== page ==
Notes and Editorial Reviews
Led by a loyal and accomplished Rossinian in Ricciarelli and an exceptionally sure Ramey, this Gazza Ladra is the one to which listeners will inevitably turn for the foreseeable future.
According to an irate correspondent (February, page 1432) my "hatred of live recordings with all their inevitable characteristics" had "poisoned" my review of Philips's La Scala recording of the Italian version of Rossini's Guglielmo Tell. Given such an assumption, what chance has this new recording of La gazza ladra—"The thieving magpie"—recorded live during performances at last year's Rossini Festival in Pesaro? In the event, every chance. In the first place, the opera is being sung in the right language. Secondly, it would seem that the Teatro Rossini in Pesaro—rebuilt in 1816-18 and reopened, as it happens, with a production of La gazza ladra supervised by Rossini himself—is an excellent place in which to record. Like Glyndebourne, it is perhaps rather dry acoustically, but is a beautifully scaled theatre with a stage that is easier to cover than La Scala's. The theatre is, in fact, a kind of miniature La Scala, as handsome to look at as its big brother in Milan (where La gazza ladra had its prima in 1817) but with the intimacy of Glyndebourne or, say, the glorious Theatre Royal in Bristol. It would also seem that Michael Hampe's production was a relatively straightforward affair. There is a certain amount of coming and going in the secco recitatives (not by Rossini and musically unremarkable) but in the big scenes the principals are logically placed and unfussily directed, making for a recording that is cleanly miked, pleasantly immediate, and well arranged right across the stereophonic spectrum.
If there is an element of disappointment about this live theatre performance, it is some occasional lack of theatre atmosphere. The audience, whose responses are briefly registered and then faded out at the end of all the key movements, were clearly much taken with Samuel Ramey's remarkably fierce and Machiavellian portrait of the lecherous Mayor. But there is a slightly antiseptic feel about a good deal of the First Act and the start of the Second, where the prison scenes should really stir the emotions. They certainly did that at Wexford in 1959 with Marietta Adani as Ninetta and the young Janet Baker as the affectionate young peasant boy, Pippo; though in those days all the publisher Ricordi could come up with was La gazza ladra in the heavily re-ordered and reorchestrated version completed by Zandonai in 1942. In the present recording of the famous prison duet "E ben per mia memoria", Katia Ricciarelli and Bernadette Manca di Nissa are using no tear-jerking, sub-Puccinian revision, but the Urtext in Alberto Zedda's exemplary realization. So we must expect it to be a degree or so cooler.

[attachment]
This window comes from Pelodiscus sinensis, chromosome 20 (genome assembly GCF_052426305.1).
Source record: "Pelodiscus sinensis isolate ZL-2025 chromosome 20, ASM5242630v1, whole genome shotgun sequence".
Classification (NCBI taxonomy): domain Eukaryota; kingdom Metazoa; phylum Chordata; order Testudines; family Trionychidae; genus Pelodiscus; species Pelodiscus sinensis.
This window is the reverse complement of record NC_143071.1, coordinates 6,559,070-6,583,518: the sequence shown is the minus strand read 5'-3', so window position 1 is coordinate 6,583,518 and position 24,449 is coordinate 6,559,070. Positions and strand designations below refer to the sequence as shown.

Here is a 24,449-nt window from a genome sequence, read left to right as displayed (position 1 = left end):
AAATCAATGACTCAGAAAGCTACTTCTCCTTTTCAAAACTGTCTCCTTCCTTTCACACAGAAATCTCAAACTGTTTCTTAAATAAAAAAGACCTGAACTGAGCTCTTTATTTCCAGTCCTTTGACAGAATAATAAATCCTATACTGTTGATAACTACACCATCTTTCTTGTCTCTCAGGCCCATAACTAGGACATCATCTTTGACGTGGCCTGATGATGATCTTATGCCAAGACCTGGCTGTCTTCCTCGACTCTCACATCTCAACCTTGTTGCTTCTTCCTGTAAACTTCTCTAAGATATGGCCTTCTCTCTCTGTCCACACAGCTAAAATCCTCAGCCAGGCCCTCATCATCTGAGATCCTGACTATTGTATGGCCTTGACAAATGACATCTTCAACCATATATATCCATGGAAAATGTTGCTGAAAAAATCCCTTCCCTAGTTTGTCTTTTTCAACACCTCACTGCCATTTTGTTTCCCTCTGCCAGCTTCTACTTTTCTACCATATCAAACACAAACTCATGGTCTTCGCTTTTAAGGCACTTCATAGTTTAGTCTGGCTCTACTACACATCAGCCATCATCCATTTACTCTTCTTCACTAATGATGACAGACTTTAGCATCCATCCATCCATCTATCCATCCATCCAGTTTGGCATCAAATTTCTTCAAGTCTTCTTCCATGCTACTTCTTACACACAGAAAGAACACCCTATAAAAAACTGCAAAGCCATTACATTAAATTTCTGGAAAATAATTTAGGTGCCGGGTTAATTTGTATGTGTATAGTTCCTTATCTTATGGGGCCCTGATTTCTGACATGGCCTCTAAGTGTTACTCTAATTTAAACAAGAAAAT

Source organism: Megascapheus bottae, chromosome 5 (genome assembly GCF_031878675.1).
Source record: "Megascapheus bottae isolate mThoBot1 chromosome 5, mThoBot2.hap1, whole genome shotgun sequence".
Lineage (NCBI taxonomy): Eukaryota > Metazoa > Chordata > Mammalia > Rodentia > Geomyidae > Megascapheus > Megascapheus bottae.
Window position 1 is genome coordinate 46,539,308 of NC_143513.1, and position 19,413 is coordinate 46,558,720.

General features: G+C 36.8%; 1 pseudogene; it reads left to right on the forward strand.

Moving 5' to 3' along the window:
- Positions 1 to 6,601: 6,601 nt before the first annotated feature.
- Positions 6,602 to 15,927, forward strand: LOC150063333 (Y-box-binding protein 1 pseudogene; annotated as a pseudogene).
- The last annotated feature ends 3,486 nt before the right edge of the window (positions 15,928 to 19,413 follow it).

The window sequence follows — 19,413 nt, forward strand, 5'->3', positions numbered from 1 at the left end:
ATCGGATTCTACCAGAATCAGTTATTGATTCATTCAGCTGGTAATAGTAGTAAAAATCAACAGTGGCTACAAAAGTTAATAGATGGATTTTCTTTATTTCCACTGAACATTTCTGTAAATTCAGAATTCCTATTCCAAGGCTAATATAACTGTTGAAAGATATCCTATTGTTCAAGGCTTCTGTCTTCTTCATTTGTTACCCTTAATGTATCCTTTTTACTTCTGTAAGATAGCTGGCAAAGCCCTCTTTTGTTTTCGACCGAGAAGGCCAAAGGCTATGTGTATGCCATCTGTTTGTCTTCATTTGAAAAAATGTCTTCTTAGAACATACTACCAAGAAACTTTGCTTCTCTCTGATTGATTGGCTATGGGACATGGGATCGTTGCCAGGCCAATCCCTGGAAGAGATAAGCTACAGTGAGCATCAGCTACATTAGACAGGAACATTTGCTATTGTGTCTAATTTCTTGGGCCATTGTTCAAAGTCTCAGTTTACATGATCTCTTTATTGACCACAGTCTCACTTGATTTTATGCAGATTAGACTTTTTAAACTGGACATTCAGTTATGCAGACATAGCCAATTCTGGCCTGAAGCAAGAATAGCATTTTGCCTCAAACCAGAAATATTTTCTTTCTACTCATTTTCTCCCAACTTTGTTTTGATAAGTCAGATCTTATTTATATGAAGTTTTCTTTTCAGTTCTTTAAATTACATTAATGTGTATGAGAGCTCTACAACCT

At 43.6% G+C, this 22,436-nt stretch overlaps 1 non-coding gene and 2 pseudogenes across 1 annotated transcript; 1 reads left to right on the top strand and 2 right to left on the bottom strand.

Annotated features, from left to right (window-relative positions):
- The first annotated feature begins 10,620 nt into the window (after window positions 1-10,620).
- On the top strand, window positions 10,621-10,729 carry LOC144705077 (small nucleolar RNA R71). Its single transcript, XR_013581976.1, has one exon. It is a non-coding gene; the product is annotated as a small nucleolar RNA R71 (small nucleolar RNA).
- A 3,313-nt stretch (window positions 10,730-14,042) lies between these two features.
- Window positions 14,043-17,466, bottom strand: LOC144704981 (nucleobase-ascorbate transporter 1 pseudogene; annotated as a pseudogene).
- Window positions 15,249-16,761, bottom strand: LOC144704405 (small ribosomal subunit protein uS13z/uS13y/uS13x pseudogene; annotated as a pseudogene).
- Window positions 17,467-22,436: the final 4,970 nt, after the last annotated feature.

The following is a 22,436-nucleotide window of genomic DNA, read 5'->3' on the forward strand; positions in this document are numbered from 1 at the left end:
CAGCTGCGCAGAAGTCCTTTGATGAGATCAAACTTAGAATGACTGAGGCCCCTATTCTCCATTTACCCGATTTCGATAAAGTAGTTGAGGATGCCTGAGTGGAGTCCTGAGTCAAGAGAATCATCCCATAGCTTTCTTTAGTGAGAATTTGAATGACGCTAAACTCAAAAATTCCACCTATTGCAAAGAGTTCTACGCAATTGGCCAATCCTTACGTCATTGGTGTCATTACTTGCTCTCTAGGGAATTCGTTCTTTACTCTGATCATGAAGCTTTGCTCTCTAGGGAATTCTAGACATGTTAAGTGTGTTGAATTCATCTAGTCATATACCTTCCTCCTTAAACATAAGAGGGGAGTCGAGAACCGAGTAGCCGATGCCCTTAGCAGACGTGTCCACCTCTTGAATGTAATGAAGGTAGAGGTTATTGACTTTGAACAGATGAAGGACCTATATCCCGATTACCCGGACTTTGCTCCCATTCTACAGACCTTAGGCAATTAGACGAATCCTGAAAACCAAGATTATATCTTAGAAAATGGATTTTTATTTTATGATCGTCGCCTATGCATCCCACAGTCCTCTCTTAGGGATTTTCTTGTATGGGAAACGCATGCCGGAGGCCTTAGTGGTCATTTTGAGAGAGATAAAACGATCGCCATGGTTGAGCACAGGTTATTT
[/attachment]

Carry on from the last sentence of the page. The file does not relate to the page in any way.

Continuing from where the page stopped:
That said, Act 2, which by Rossini's usual standards is unusually long and powerful, grows magnificently in this performance, culminating in the great Trial scene, Ninetta's march to the scaffold, and her deeply touching Andantino, "Deh tu reggi in tal momenta". Ricciarelli, the Ninetta, is a loyal and accomplished Rossinian and a regular visitor to Pesaro. Her vocal portrait of this wronged country girl may strike some as being too sophisticated. I recall an old 78rpm recording of Ninetta's cavatina sung by Lina Pagliughi that seemed to strike exactly the right note of unaffected artlessness. No need to count the spoons after this girl had left for town. Ricciarelli, by contrast, rather cossets the music and occasionally elaborates it, attempting in the process perhaps to suggest a degree of vocal ease that she does not now quite possess. As an old man, Rossini wrote variants and cadenzas for this cavatina for the soprano Giuseppina Vitali (see Appendix I/C of Ricordi's Italian-English vocal score of the Zedda edition; Milan, 1989: £24.95) but Ricciarelli appears to be using her own ornaments.
The rest of the ensemble is a good one, as is usually the case in Pesaro, surely led by an exceptionally confident Samuel Ramey playing the Mayor not as some meddling buffoon but as an extremely unpleasant rural Scarpia. William Matteuzzi, Ninetta's lover fresh from the wars, is splendidly ardent, Manca di Nissa is a rich-toned Pippo, sensitively played, and Ferruccio Furlanetto makes a strong impression as Ninetta's father, the soldier on the run from a corrupt regime and yet one more of those Rossinian father-figures trying to live out his life in politically troubled times. Still, Furlanetto doesn't get the extra aria, a newly adapted entrance aria, which Rossini provided for the singer Remorini for the 1818 Pesaro revival. Lucia, by contrast, keeps her Act 2 aria, though it was rarely performed after the Milanese prima. In this Pesaro production it has been moved forward so that it comes before the great Trial scene. This tucks it neatly away, allowing Lucia's doubts about Ninetta's guilt to register as a kind of aria del sorbetto before the onset of the chorus, quintet, and second finale.
The text, then, is close to that of the Milanese prima and is more or less complete, some understandably small and frequent cuts in the recitatives notwithstanding. The orchestral playing under Gianluigi Gelmetti is spruce and the accompaniments are generally prompt and businesslike, though Ricciarelli is occasionally indulged.
This is not the first commercial recording of La gazza ladra. Zedda's own account of the opera appeared on Fonit Cetra's Italia label some years ago (nla). But this Sony Classical version is the one to which Rossinians will inevitably turn for the foreseeable future.
-- Gramophone [10/1990]